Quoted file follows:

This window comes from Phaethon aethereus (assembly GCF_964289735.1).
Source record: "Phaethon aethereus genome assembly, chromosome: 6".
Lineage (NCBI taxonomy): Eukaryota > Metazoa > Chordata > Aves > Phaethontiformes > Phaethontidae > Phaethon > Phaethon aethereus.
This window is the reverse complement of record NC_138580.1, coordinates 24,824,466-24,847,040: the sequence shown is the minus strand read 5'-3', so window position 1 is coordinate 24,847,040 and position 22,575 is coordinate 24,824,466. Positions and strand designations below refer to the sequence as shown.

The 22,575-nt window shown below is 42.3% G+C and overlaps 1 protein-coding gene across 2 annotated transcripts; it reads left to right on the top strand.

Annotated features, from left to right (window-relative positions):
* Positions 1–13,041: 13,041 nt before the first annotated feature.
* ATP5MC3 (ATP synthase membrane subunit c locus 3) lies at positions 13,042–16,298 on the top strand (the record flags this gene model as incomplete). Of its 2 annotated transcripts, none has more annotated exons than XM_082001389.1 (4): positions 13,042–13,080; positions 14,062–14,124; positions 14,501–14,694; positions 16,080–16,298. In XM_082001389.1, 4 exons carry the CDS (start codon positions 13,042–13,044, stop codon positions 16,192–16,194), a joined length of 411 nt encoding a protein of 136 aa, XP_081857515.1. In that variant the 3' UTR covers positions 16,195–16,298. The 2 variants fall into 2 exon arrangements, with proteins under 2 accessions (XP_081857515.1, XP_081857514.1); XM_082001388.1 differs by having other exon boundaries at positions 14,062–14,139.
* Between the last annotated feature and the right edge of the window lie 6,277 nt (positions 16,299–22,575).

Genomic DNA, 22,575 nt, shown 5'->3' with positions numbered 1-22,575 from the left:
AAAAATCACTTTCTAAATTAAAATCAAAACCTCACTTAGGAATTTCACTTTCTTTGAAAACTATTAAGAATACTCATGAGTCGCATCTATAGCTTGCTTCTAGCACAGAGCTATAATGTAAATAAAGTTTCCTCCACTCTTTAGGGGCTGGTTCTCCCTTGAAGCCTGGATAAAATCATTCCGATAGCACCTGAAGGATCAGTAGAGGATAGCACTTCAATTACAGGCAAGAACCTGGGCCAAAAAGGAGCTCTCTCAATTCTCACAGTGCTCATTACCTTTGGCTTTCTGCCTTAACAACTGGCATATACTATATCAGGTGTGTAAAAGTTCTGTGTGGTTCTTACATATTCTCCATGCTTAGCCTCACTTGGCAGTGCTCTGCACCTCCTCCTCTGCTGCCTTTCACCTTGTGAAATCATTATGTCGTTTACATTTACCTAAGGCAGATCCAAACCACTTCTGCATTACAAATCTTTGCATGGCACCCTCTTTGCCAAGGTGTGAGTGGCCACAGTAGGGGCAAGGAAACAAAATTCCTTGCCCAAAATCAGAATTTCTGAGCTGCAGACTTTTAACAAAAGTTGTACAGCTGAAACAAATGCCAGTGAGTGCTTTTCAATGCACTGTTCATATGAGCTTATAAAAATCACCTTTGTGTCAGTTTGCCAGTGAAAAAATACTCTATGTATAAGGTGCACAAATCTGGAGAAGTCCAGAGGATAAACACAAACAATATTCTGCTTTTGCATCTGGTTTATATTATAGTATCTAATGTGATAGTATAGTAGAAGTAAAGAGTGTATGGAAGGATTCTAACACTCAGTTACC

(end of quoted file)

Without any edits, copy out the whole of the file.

This window comes from Phaethon aethereus (assembly GCF_964289735.1).
Source record: "Phaethon aethereus genome assembly, chromosome: 6".
Lineage (NCBI taxonomy): Eukaryota > Metazoa > Chordata > Aves > Phaethontiformes > Phaethontidae > Phaethon > Phaethon aethereus.
This window is the reverse complement of record NC_138580.1, coordinates 24,824,466-24,847,040: the sequence shown is the minus strand read 5'-3', so window position 1 is coordinate 24,847,040 and position 22,575 is coordinate 24,824,466. Positions and strand designations below refer to the sequence as shown.

The 22,575-nt window shown below is 42.3% G+C and overlaps 1 protein-coding gene across 2 annotated transcripts; it reads left to right on the top strand.

Annotated features, from left to right (window-relative positions):
* Positions 1–13,041: 13,041 nt before the first annotated feature.
* ATP5MC3 (ATP synthase membrane subunit c locus 3) lies at positions 13,042–16,298 on the top strand (the record flags this gene model as incomplete). Of its 2 annotated transcripts, none has more annotated exons than XM_082001389.1 (4): positions 13,042–13,080; positions 14,062–14,124; positions 14,501–14,694; positions 16,080–16,298. In XM_082001389.1, 4 exons carry the CDS (start codon positions 13,042–13,044, stop codon positions 16,192–16,194), a joined length of 411 nt encoding a protein of 136 aa, XP_081857515.1. In that variant the 3' UTR covers positions 16,195–16,298. The 2 variants fall into 2 exon arrangements, with proteins under 2 accessions (XP_081857515.1, XP_081857514.1); XM_082001388.1 differs by having other exon boundaries at positions 14,062–14,139.
* Between the last annotated feature and the right edge of the window lie 6,277 nt (positions 16,299–22,575).

Genomic DNA, 22,575 nt, shown 5'->3' with positions numbered 1-22,575 from the left:
AAAAATCACTTTCTAAATTAAAATCAAAACCTCACTTAGGAATTTCACTTTCTTTGAAAACTATTAAGAATACTCATGAGTCGCATCTATAGCTTGCTTCTAGCACAGAGCTATAATGTAAATAAAGTTTCCTCCACTCTTTAGGGGCTGGTTCTCCCTTGAAGCCTGGATAAAATCATTCCGATAGCACCTGAAGGATCAGTAGAGGATAGCACTTCAATTACAGGCAAGAACCTGGGCCAAAAAGGAGCTCTCTCAATTCTCACAGTGCTCATTACCTTTGGCTTTCTGCCTTAACAACTGGCATATACTATATCAGGTGTGTAAAAGTTCTGTGTGGTTCTTACATATTCTCCATGCTTAGCCTCACTTGGCAGTGCTCTGCACCTCCTCCTCTGCTGCCTTTCACCTTGTGAAATCATTATGTCGTTTACATTTACCTAAGGCAGATCCAAACCACTTCTGCATTACAAATCTTTGCATGGCACCCTCTTTGCCAAGGTGTGAGTGGCCACAGTAGGGGCAAGGAAACAAAATTCCTTGCCCAAAATCAGAATTTCTGAGCTGCAGACTTTTAACAAAAGTTGTACAGCTGAAACAAATGCCAGTGAGTGCTTTTCAATGCACTGTTCATATGAGCTTATAAAAATCACCTTTGTGTCAGTTTGCCAGTGAAAAAATACTCTATGTATAAGGTGCACAAATCTGGAGAAGTCCAGAGGATAAACACAAACAATATTCTGCTTTTGCATCTGGTTTATATTATAGTATCTAATGTGATAGTATAGTAGAAGTAAAGAGTGTATGGAAGGATTCTAACACTCAGTTACC